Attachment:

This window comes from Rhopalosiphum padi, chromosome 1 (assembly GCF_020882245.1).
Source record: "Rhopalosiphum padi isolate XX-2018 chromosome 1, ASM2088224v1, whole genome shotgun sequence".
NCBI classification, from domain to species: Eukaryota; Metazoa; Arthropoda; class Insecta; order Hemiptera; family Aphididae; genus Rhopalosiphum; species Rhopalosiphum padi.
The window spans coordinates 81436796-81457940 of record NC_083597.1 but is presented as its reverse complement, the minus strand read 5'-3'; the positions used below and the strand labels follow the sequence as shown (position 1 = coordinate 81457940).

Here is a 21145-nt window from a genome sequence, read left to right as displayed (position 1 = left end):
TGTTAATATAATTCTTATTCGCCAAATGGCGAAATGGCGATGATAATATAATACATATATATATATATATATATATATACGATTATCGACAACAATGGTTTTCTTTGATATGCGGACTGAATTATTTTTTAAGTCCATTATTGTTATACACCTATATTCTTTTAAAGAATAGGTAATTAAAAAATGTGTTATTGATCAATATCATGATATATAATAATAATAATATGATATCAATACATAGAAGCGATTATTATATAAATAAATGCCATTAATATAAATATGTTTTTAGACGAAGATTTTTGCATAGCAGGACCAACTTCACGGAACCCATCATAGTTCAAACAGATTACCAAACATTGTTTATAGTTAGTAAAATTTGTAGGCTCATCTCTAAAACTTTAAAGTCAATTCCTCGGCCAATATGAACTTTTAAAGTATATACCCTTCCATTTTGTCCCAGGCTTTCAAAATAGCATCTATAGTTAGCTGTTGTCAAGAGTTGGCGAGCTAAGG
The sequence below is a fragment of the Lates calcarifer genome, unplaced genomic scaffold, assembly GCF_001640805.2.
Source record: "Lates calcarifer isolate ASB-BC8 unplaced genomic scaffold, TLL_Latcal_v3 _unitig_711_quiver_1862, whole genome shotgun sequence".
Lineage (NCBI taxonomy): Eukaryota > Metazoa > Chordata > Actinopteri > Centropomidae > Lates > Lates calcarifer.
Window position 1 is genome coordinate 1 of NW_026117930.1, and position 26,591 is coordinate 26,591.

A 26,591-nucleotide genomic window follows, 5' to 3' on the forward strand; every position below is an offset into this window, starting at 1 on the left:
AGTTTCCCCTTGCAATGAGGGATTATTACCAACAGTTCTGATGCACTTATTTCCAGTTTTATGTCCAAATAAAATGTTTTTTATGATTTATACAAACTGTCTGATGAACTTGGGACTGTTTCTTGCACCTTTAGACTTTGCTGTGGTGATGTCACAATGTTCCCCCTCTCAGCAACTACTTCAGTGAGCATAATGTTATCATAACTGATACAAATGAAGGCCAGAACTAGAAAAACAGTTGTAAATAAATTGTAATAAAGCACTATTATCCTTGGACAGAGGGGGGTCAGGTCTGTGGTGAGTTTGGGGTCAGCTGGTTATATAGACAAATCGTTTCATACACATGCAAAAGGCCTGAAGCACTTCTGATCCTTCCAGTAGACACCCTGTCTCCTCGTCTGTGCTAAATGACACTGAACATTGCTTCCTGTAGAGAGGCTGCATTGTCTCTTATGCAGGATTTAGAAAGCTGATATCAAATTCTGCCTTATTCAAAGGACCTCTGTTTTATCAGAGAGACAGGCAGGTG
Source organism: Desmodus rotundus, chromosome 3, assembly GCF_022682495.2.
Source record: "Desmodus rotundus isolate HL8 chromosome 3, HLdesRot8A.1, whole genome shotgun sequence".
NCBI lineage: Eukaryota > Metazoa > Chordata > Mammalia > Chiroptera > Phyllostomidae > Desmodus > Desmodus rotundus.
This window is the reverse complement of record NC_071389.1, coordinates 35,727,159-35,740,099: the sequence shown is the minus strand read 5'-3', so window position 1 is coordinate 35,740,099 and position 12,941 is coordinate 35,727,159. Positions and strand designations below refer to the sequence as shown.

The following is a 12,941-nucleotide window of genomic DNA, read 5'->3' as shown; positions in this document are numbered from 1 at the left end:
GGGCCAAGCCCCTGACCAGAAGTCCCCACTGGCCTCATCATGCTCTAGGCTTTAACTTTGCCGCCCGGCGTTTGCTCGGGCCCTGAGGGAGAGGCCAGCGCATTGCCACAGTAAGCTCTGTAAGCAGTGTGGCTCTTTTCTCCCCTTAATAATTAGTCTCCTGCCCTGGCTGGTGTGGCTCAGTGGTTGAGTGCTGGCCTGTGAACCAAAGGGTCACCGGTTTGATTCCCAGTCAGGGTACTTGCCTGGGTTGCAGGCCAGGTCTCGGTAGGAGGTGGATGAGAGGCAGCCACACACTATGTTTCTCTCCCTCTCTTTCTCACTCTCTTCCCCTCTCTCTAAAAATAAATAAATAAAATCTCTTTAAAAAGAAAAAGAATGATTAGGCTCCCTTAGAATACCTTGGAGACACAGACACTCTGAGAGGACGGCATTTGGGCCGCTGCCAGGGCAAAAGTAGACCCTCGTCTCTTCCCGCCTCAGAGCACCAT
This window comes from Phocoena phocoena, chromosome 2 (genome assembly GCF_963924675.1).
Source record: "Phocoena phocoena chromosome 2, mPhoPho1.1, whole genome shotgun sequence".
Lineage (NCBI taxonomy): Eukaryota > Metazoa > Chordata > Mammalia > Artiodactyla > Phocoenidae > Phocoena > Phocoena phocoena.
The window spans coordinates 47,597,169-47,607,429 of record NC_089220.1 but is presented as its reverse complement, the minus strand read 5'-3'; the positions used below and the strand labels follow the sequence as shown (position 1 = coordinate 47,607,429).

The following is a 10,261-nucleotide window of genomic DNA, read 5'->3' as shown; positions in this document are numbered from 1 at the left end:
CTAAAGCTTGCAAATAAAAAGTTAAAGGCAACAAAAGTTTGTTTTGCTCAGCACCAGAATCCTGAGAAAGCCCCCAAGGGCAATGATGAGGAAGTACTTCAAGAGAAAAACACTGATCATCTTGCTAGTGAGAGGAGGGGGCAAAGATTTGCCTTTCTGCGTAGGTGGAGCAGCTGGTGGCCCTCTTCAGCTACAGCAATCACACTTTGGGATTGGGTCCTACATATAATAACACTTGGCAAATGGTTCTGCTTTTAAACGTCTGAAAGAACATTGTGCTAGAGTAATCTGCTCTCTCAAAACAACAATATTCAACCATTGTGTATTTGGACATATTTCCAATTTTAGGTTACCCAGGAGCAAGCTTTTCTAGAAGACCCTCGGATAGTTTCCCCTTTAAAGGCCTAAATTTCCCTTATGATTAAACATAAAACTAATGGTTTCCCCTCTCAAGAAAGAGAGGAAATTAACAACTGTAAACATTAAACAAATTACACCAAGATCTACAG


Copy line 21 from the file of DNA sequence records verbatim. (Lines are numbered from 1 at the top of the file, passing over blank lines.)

Lineage (NCBI taxonomy): Eukaryota > Metazoa > Chordata > Mammalia > Artiodactyla > Phocoenidae > Phocoena > Phocoena phocoena.